Ever go out with a friend to a restaurant, eager to try out new tastes and foods, only to find the chef’s special to be called “Grandma’s cream of mushroom soup”? Or to see at the bottom of the menu “a taste of home”?

What are they trying to mimic? Not the actualWhat are they trying to mimic? measurements and spices. They are attempting to evoke a sense of nostalgia, of the loving memory of grandmothers everywhere stirring and serving large pots of soup. That’s because beyond the chopping and the peeling, humans crave to feel the passion and intention that comes with a sense of home.

After spending a number of chapters highlighting the importance of just fulfilling the physical requirement of a mitzvah, Chapter 38 presents us with the flip side. Sure, we can do mitzvahs like a robot, checking them off mindlessly. But G‑d craves that we do them with intention, known as “kavana.” The same G‑d that wants us to perform a mitzvah, such as eating matzah on Passover or waving the etrog and lulav during Sukkot, wants us to do so with the intention of connecting to Him! He wants the experience to be filled with passion, which gives life to the mitzvah. Our sages compared a mitzvah without kavana to a body without a soul, for it is the emotions that give soul to the mitzvah. When a mitzvah is performed with the express intention of connecting to G‑d, it literally contains a greater quantity of G‑dly light.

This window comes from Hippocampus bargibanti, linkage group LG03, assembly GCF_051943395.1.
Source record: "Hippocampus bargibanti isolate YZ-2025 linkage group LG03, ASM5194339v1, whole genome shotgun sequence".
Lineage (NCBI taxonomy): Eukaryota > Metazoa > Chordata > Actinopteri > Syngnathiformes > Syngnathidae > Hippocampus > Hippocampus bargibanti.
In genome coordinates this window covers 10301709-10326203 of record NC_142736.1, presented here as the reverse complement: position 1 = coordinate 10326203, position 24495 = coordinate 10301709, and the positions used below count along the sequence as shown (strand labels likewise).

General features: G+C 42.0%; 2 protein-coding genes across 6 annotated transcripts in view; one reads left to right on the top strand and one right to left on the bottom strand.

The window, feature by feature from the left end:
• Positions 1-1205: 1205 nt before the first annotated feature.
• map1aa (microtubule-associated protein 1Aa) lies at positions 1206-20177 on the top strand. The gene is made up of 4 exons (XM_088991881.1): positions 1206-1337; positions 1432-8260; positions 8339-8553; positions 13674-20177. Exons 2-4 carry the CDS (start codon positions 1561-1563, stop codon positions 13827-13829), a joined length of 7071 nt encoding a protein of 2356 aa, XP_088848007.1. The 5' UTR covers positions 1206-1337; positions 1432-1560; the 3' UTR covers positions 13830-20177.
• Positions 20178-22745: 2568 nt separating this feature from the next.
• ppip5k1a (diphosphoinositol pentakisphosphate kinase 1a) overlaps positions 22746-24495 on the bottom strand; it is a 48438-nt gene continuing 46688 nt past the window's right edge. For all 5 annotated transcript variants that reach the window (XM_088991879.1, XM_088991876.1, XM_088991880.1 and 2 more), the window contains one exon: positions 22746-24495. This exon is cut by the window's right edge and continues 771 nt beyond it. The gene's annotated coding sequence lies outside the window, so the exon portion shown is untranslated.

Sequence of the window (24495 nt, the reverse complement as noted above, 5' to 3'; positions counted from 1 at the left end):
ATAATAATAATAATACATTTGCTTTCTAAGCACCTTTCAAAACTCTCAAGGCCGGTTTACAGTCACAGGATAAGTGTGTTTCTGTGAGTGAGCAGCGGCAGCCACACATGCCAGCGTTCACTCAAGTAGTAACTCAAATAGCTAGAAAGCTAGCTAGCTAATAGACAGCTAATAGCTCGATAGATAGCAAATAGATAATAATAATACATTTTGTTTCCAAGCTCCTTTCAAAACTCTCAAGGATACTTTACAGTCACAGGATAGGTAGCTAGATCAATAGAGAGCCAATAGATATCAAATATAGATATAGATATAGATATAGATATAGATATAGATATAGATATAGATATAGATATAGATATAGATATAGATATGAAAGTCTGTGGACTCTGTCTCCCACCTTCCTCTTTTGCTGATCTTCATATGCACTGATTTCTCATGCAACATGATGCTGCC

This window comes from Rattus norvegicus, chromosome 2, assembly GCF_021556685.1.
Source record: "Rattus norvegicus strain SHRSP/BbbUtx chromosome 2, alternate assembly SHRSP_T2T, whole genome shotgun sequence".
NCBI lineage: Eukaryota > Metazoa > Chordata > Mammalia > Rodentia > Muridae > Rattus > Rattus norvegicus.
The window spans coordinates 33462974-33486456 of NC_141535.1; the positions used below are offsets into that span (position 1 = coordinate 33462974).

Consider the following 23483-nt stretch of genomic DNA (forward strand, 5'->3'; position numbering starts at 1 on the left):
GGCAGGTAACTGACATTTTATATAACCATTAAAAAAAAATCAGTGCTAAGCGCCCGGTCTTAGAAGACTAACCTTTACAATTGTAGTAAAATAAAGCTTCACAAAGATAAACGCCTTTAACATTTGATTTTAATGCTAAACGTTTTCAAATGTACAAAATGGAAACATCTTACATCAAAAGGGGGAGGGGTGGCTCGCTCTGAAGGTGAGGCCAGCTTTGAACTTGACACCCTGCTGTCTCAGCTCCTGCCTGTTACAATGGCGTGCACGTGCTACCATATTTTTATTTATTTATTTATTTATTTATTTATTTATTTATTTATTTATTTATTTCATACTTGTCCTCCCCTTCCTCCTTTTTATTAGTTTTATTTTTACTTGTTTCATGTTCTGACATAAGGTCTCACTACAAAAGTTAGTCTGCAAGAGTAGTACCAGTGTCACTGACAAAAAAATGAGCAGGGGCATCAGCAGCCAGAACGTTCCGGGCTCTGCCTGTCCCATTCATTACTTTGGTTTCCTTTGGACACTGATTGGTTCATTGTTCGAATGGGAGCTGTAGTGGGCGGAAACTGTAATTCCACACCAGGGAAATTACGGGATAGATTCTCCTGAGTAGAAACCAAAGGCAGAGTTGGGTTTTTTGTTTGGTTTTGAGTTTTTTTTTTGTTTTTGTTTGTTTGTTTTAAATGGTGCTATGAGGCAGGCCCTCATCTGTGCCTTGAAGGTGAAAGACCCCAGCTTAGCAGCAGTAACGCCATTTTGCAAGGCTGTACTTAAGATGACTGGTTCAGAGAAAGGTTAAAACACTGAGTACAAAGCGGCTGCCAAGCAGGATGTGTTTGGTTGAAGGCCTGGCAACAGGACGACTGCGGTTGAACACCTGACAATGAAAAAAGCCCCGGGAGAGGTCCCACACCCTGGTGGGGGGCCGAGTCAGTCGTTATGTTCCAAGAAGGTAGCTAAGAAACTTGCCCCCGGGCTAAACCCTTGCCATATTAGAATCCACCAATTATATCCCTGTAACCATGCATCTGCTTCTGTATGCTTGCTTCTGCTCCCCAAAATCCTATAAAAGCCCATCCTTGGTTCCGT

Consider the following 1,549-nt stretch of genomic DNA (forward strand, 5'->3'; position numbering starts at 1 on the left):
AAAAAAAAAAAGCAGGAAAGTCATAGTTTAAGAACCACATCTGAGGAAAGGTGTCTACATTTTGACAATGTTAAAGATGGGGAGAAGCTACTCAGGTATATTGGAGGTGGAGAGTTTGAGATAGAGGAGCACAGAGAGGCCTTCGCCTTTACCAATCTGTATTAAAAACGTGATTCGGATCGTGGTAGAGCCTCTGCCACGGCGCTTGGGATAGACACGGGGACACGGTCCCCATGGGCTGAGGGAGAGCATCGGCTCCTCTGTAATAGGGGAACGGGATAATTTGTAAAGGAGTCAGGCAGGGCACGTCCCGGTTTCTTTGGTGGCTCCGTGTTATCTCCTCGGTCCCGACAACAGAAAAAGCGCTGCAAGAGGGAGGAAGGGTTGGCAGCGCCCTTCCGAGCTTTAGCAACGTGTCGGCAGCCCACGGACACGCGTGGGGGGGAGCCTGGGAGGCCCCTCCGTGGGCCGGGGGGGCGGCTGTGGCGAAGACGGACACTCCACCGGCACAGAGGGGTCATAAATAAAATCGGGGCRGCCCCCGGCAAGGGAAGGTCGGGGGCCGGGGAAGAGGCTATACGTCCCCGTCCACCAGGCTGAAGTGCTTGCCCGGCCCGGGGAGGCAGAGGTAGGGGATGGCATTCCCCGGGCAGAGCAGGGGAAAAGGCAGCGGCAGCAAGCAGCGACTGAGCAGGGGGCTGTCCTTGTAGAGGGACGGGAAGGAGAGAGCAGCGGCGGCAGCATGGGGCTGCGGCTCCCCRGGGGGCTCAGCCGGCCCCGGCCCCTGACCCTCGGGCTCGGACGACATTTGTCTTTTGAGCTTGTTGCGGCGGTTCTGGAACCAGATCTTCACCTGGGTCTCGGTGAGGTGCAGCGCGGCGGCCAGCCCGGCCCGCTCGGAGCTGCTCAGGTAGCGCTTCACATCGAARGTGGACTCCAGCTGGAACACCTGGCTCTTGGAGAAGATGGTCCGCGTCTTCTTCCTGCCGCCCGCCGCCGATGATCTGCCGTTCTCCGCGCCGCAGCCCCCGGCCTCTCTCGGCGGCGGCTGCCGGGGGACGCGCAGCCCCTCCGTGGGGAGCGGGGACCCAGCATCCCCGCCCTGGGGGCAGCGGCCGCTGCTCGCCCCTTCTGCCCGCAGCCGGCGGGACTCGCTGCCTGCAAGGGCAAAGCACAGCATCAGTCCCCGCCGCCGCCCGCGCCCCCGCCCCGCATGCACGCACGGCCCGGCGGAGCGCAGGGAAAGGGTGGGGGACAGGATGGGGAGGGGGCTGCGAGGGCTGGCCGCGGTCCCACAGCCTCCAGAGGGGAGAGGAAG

There are actually varying levels of doing mitzvahs, ranging from a “robotic” performance to the “human” performance of them, each one symbolized by a higher form of creation.

A physical act done without any emotion at all is compared to an inanimate object, one that exists but is not in any sense “alive.”

A physical mitzvah that inherently involvesAsk yourself if you’re really feelin’ it some thought on the part of the person performing it, such as prayer, yet done without passion can be symbolized by a plant, which experiences growth and is more “alive” than an inanimate rock.

When a person does a mitzvah motivated by a natural love of G‑d, it can be likened to an animal, which is very much “alive,” but operates only on a natural, instinctual level.

And when a mitzvah is performed with a love and fear that is intellectually stimulated, it represents the ultimate level, where we are inserting that “human touch” and “taste of home” into the mitzvah itself.

So while the first thing is to make sure that you are actually going through the motions, don’t stop there! The next step is to ask yourself if you’re really feelin’ it.

Tanya Bit : Doing a mitzvah with the intention of connecting to G‑d not only enhances our mitzvah, it is the way G‑d wants us to serve Him.

(Inspired from Chapter 38 of Tanya)